(Natural News) If you’re into green juice, consider adding papaya leaves to your recipes. If you’re not into juicing your greens, however, you might want to reconsider: Drinking papaya (Carica papaya) leaf juice was found to protect against the dreaded dengue virus.
A team of researchers from the Ministry of Health in Malaysia conducted a study analyzing the potential of freeze-dried papaya leaf juice as part of dengue treatment. Their results revealed that papaya leaf juice can strengthen the immune system to fight against the dengue virus.
Dengue is a mosquito-borne viral infection that causes flu-like illness and can develop into a potentially life-threatening problem called severe dengue. The virus is transmitted by female mosquitoes mainly of the species Aedes aegypti (yellow fever mosquito) and, to a lesser extent, Ae. albopictus (Asian tiger mosquito). Dengue is common throughout tropical and subtropical regions around the world.
Papaya leaves have been used in traditional medicine to treat dengue fever. The leaves of the papaya plant are reported to exhibit an immunomodulatory activity by affecting cytokine production in animal and cell trials. However, there remains to be insufficient evidence of this activity for the dengue disease model in animals. Therefore, the Malaysian research team initiated to screen and identify the cytokines affected by freeze-dried papaya leaf juice used to treat mice infected with the dengue virus.
The team fed the dengue-infected mice with freeze-dried papaya leaf juice for three consecutive days, 24 hours after dengue virus inoculation. Then, they screened plasma cytokines and analyzed the gene expression in the liver of the mice.
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The results showed that treatment with freeze-dried papaya leaf juice regulated the release of certain cytokines during dengue infection in mice. In addition, the treatment significantly downregulated eight inflammatory cytokine genes: CCL6/MRP-1, CCL8/MCP-2, CCL12/MCP-5, CCL17/TARC, IL1R1, IL1RN/IL1Ra, NAMPT/PBEF1, and PF4/CXCL4. Published in the journal of BMC Complementary and Alternative Medicine, these results indicated that papaya leaf juice exhibited potential immunomodulatory effects during dengue virus infection.
Treating dengue with papaya leaves
Researchers from the University of Nottingham Malaysia Campus (UNMC) suggested that papaya leaves could be made into a pill that treats dengue fever. In their study, they discovered a compound in the juice called carpaine, which helps with blood clotting and can restrict internal bleeding caused by the disease.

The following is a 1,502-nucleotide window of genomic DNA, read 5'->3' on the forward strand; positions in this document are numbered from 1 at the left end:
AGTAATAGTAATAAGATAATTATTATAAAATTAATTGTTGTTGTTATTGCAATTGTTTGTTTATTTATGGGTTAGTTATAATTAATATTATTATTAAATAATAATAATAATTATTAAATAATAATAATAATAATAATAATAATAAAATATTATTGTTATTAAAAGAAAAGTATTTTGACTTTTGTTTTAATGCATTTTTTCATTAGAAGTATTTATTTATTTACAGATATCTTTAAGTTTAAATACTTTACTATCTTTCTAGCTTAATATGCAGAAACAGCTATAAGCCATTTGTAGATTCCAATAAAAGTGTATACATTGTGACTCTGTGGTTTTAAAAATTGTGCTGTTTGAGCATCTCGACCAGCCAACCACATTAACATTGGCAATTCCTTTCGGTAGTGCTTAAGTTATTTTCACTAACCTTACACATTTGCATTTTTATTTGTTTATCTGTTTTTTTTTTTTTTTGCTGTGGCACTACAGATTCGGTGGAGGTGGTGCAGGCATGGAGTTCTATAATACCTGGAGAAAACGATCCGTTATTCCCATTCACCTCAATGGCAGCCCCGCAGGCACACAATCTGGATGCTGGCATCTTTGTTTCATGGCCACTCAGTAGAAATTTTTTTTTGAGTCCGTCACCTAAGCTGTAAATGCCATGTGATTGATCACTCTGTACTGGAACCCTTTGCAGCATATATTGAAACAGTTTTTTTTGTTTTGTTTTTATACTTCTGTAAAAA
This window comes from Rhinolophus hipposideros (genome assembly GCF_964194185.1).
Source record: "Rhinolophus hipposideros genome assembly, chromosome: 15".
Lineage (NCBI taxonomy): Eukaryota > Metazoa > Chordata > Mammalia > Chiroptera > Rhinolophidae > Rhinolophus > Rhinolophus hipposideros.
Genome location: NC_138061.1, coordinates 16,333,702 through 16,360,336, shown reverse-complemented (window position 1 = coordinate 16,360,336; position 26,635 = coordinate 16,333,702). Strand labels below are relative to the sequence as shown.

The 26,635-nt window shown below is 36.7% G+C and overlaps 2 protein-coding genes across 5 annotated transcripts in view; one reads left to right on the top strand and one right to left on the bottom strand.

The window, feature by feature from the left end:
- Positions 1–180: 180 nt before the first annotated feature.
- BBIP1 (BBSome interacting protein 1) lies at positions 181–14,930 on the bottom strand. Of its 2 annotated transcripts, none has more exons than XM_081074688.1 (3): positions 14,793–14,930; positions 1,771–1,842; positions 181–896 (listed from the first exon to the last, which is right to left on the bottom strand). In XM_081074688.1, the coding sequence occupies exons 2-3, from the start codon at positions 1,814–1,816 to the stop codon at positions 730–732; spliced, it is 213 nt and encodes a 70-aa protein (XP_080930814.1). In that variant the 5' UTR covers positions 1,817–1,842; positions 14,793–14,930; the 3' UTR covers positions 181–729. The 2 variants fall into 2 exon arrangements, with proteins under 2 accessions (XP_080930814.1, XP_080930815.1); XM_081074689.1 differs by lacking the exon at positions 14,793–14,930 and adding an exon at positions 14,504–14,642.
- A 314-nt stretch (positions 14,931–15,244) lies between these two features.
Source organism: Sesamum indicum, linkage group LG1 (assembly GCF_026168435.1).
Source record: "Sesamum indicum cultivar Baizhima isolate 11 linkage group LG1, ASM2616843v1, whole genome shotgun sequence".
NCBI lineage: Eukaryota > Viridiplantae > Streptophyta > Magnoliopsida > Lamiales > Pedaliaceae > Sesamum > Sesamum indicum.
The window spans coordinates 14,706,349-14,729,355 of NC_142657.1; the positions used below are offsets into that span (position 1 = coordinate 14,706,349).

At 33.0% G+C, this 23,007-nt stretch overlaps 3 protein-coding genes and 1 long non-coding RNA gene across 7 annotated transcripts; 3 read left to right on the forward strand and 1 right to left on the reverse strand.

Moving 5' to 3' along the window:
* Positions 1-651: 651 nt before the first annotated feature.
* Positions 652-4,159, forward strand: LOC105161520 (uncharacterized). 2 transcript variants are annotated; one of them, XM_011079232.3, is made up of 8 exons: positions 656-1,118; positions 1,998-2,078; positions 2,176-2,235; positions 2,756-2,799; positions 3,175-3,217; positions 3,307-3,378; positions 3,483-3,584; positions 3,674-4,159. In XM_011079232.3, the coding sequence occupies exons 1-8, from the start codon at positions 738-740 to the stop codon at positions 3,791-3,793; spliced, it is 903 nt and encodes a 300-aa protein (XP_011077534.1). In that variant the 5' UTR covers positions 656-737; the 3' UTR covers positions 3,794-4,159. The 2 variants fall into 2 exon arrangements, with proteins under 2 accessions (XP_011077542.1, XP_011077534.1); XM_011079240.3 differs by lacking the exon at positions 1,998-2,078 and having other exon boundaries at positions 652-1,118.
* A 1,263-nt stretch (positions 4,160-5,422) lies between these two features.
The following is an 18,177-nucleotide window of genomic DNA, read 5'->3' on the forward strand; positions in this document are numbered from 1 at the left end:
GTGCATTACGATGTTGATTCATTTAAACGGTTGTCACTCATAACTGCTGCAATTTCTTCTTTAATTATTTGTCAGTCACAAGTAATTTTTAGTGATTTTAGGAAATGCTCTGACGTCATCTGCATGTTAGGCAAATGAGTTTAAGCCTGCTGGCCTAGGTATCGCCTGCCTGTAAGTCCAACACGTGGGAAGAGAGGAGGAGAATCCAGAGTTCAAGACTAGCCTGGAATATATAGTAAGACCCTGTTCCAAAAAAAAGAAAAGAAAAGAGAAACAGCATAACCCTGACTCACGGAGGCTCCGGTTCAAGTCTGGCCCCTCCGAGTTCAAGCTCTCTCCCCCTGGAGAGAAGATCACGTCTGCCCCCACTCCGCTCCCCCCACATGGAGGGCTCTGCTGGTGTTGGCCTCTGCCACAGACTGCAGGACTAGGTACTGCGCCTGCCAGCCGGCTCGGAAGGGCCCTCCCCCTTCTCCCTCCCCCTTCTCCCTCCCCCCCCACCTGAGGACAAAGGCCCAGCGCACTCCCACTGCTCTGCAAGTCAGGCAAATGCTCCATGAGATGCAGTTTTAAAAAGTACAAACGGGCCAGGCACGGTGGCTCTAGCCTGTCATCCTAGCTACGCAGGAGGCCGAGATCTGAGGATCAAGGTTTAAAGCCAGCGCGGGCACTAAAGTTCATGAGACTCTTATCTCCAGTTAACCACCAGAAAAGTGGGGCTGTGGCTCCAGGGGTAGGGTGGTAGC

“We are targeting the active bio-compound carpaine which we know can increase blood platelets and therefore helps reduce internal bleeding. We are also looking at whether the younger leaves or the older leaves contain more carpaine, and also whether the stems of the papaya plant could also be useful,” said Dr. Ching Lik Hii, lead researcher and associate professor at UNMC.
The researchers explained how they plan to turn papaya leaf juice into a pill in a three-year project: They will extract carpaine compound using alcohol, then they will use an acid-base extraction procedure to yield crude carpaine material. They will conduct further purification steps to produce solid carpaine that is at least 95 percent pure. The researchers hope to have developed the best processing method to attain the highest yield of carpaine. They also aim to find out how the carpaine degrades during storage and which parts of the papaya plant are best to use.
However, it would be challenging for the researchers to find an adequate supply of papaya leaves because there are not many large papaya farms in Malaysia and existing farms do not harvest the leaves, but prioritize growing its fruit.
The researchers hope to produce a carpaine medication with the help of industry partners in Malaysia and beyond. They anticipate the product could take at least 10 years before it could be sold in the market because extensive approvals and clinical trials are required.
The discovery of natural dengue treatments is important as the virus is rapidly emerging across the globe, with about 390 million dengue infections occurring every year. In addition, current dengue treatments such as the dengue vaccine do not protect against the disease, but put you at a greater risk of contracting it.